Lying in a field last summer in Mississippi admiring cumulonimbus clouds, patterns danced in the sky and in my mind.  I no longer wanted to be married to self-inflicted art rules and judgment.  Life had outgrown them.  My job was now to redefine a practice and life with porous and flexible barriers.  A younger self created a sincere framework in which its use and definition would carry a different meaning for an older today.


Manifesto for a 42-year-old artist, woman, and human being:

  1. If it doesn’t feel right or fit its purpose anymore, politely move on.
  2. Negativity from others has no place in creation and life.
  3. Titles can be free of practicality.
  4. Trust your instincts.
  5. Failure is part of creative bliss.
  6. Embrace fear.
  7. Embrace scars, grey hair, and wrinkles.
  8. Solitude is the rare gift of time.
  9. Welcome inspiration.
  10. Hard work softens rejection and provides the confidence to take risks.
  11. Don’t be defined and controlled.
  12. Time is precious.
  13. Protect your time from emotional and narcissistic vampires.  They don’t care about your wants or needs only their own.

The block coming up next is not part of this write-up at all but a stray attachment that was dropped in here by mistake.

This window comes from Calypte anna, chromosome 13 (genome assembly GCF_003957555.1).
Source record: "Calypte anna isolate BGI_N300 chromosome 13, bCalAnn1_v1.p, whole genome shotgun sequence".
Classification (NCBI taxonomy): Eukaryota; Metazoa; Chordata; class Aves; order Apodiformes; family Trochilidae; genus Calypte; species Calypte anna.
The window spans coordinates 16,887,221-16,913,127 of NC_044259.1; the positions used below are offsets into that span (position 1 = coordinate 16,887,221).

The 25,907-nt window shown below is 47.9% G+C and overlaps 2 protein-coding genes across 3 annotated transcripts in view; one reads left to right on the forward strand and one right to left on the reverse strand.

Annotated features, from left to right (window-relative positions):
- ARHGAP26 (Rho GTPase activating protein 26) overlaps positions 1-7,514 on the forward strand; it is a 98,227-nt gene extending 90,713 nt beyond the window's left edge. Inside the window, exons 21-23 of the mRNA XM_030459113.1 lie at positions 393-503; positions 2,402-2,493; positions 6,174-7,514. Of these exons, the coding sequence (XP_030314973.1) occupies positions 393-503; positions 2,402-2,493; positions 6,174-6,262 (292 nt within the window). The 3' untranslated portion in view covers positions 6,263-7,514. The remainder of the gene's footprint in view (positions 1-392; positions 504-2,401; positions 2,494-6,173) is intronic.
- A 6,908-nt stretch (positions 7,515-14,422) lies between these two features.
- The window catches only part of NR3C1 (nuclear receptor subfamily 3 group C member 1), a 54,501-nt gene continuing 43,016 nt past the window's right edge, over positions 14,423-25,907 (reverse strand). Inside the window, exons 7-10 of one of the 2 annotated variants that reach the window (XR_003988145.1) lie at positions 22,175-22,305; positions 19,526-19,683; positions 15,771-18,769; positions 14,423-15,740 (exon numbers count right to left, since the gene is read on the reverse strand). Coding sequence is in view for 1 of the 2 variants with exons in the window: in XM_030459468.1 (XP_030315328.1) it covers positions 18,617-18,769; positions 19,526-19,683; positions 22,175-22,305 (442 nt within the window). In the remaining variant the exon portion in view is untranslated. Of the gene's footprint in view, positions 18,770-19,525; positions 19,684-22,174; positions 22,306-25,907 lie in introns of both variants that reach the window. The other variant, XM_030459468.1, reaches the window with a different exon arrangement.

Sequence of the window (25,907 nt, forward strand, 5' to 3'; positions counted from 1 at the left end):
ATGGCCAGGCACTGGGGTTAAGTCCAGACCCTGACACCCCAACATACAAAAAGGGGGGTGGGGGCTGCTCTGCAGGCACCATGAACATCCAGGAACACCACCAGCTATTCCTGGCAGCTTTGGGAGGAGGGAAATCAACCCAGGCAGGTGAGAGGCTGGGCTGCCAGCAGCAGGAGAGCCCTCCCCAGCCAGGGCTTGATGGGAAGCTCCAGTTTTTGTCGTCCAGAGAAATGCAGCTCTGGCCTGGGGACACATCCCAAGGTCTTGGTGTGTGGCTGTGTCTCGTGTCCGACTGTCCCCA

14. Misery loves company with the intent to drain creativity and energy.
  15. Everyone will always have an opinion.
  16. Vulnerability is strength.
  17. It’s ok to breathe.
  18. Never apologize for a positive existence.
  19. I’m a strong artist, woman, and ________.
  20. Look forward.

Not the first or last artist to create a manifesto.  Artists such as Marina Abramovic, Wassily Kandinsky, Tristan Tzara, Gilbert & George, and The Guerilla Girls have declared their artist practice in written form.  From the Grande Vetro blog, Abramovic lists 18 points, here’s a sample:

1. An artist’s conduct in his life:

An artist should not lie to himself or others

An artist should not steal ideas from other artists

An artist should not compromise for themselves or in regards to the art market

An artist should not kill other human beings

An artist should not make themselves into an idol

An artist should not make themselves into an idol

An artist should not make themselves into an idol


As an educator, I’ve seen firsthand how some artists fear and loathe writing.  Words assume responsibility by declaring intentions and goals.  Clarity isn’t easy and opposition to it will appear in various manifestations.  Positive mental and creative growth most often receives push back and praise.  Fine with me, I’ll continue to stand tall and look forward.

The links:

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